I've just been re-reading Flowers Afloat
, by Tony Lewery - a natural follow-up to our recent canal holiday.
The working canal people often lived on their boats - an entire family in a cabin smaller than my bathroom (6ft X 10 ft was the standard cabin size). The limited space was used as effectively as possible: beds turned into seats during the day or removed altogether; tables folded up to become cupboard doors, no toilet, washing facilities were a tin bowl that hung on the wall when not in use.
One result of this limited space was an explosion of decorative paintwork. The back of the table would be painted so that the picture was visible when the table was folder up. Seat boards, stools, water can, the back of the tin bowl, all would be decorated and probably more besides. On the outside of the boat, the tiller and rope blocks would be painted either with geometric patterns or with flowers. The boat's name would be painted in ornate letters and there would often be a painted picture beside the owner's name on the cabin side.
The vast majority of this art work would be either roses or castles. (Hence the popularity of 'Rose and Castle' as a pub name near old canals - I found half a dozen on Google with no effort at all and there would probably be more if I looked harder.)
Other subjects were used, the sailor from the Players' cigarette adverts appears now and then, but roses and castles probably account for 90% of canal art.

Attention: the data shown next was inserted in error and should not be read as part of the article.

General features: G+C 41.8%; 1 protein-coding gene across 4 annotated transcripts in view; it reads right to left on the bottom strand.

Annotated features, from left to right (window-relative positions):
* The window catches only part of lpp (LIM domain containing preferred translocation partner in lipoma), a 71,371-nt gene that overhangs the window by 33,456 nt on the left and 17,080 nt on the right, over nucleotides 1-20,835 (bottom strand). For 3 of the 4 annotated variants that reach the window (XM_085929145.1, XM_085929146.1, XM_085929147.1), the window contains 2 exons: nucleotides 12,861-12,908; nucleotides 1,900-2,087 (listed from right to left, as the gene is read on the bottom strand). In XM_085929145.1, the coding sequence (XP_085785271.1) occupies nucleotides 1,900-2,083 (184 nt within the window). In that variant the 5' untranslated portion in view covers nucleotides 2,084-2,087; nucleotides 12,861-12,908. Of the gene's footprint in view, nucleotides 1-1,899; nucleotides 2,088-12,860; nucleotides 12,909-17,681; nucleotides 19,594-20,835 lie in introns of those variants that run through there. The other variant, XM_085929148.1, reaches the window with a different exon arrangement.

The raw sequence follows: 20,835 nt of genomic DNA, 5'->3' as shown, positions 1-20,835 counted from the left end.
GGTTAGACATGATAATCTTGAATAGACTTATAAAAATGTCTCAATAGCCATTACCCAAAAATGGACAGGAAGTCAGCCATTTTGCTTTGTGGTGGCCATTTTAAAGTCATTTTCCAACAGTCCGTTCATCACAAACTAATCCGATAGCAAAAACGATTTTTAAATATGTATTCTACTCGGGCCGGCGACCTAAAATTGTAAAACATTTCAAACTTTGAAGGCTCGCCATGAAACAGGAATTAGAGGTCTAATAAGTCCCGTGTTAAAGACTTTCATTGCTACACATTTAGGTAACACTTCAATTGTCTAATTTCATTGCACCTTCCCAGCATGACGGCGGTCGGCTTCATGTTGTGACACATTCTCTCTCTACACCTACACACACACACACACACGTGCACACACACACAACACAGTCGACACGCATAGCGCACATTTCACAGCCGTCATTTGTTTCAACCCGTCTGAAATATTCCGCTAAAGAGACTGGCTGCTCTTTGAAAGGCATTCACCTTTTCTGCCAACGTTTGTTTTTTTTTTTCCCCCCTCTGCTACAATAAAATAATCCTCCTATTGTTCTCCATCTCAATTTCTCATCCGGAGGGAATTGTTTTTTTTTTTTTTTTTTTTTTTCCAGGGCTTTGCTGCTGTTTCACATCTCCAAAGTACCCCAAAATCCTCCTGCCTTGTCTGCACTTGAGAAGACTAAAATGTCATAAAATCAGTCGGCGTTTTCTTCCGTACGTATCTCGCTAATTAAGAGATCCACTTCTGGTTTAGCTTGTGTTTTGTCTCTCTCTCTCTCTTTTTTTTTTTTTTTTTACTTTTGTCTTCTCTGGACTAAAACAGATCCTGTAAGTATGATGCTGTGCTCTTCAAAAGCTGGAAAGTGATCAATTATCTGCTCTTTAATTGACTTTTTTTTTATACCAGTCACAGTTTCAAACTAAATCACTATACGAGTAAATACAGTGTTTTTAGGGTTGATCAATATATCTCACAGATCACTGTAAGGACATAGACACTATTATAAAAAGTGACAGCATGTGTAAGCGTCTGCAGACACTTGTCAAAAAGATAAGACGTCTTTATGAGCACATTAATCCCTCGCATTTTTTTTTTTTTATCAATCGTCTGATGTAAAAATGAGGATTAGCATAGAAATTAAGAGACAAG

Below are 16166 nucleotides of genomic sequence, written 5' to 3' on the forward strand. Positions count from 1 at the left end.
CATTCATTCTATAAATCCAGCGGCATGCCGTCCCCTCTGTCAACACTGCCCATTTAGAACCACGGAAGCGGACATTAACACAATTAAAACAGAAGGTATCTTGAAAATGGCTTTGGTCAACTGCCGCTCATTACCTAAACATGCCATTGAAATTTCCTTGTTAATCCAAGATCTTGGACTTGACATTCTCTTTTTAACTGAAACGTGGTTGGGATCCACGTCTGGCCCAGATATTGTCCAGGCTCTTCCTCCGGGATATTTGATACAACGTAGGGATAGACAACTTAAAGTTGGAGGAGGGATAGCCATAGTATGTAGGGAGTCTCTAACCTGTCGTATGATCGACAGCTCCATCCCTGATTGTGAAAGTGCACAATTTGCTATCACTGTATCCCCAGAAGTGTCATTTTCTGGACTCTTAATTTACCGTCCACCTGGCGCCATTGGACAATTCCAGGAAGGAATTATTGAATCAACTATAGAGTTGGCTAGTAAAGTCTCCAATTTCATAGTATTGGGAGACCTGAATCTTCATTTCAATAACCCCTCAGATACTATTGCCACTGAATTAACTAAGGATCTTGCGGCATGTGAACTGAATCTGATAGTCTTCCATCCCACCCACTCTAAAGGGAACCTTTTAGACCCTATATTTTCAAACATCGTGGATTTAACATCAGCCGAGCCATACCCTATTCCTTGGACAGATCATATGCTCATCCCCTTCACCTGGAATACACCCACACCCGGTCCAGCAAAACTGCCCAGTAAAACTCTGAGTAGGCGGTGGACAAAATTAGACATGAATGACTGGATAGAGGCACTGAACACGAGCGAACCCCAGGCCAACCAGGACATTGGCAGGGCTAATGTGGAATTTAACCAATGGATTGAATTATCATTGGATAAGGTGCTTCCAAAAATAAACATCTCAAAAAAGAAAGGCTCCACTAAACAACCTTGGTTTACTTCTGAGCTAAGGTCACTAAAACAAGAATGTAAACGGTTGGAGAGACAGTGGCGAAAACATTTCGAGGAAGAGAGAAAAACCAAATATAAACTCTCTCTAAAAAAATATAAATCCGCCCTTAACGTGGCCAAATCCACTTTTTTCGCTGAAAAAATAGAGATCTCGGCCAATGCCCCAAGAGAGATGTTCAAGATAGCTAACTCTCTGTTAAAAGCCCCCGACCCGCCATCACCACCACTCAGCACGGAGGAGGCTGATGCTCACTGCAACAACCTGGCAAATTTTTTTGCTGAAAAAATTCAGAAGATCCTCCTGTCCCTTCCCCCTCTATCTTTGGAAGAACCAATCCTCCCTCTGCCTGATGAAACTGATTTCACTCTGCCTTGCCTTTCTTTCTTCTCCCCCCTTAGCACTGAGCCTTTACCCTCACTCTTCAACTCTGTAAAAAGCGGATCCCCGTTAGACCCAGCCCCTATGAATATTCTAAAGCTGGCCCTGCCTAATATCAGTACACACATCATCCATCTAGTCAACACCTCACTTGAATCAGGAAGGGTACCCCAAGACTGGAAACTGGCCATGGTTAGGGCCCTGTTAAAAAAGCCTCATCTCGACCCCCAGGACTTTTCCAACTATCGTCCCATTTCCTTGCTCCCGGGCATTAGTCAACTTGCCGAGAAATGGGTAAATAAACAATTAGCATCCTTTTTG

The cabin doors (viewed from the inside) typically had a castle as the top image and a swag of roses in the panel underneath.
Here, you can see the external appearance of the stern of a motor-powered narrowboat - note the decorated water can which was kept on the roof and refilled with drinking water at suitable stops.
Below, you can see a pair of restored working boats. Narrowboats were often worked in pairs, the second boat or 'butty' being towed by the first one and having no engine itself. The butty had a cabin, often even smaller than the one on the main boat and it was useful extra living space for some of the larger families.
The earliest narrowboats were horsedrawn, and some horsedrawn boats were still in use during the second world war, but they died out after that.
Note the ogee curve painted on the front of the butty. That was another popular motif, often on the outside of doorways, rather like an entrance arch. (See if you can spot one behind the open door on the picture above this one)
The restoration of these boats is not yet complete. The name on the bow should be painted clearly, often with a diamond pattern next to the name. You can see the white undercoat already in place for the work to be done.
The size of narrowboats was determined by the locks on the British canal network. At 70ft long and 7ft wide, the locks defined the boats that would fit into them.
One of the most striking things about traditional canal art is how little it varied. Many boatyards and many boatsmen painted, but all the results look remarkably similar. While it is possible to see stylistic variations between different boatyards and sometimes between individual artists, you can look instantly at a picture and say 'That's a canal rose/castle'.
Working narrowboats were a relatively short culture, lasting only 200 years, but they provide one of the few extant forms of folk art in Britain. (There was also a narrowboat tradition of decorative crochet work, which I may talk about some other time)